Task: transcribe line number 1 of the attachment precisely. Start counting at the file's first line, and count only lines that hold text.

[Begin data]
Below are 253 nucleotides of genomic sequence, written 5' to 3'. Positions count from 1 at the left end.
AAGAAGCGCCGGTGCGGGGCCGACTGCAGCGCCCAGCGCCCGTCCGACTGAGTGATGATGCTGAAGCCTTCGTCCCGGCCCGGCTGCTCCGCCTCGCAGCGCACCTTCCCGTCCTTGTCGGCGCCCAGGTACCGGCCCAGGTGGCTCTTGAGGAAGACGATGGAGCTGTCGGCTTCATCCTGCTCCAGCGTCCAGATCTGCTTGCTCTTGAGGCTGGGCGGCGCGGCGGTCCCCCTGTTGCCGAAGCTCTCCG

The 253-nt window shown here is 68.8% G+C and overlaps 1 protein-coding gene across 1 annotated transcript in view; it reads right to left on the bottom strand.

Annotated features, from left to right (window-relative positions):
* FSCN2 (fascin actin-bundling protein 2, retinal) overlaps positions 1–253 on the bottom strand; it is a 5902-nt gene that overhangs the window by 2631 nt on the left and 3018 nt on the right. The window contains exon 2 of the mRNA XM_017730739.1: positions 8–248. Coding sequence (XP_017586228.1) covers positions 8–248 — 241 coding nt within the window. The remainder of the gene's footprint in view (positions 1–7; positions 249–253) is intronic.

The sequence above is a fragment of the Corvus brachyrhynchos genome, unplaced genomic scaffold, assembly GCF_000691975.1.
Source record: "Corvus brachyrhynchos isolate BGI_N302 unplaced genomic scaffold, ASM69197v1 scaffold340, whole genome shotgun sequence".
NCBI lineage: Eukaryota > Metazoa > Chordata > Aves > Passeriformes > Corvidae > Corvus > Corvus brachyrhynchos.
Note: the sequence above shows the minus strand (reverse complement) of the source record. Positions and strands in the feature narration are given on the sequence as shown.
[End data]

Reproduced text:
Below are 253 nucleotides of genomic sequence, written 5' to 3'. Positions count from 1 at the left end.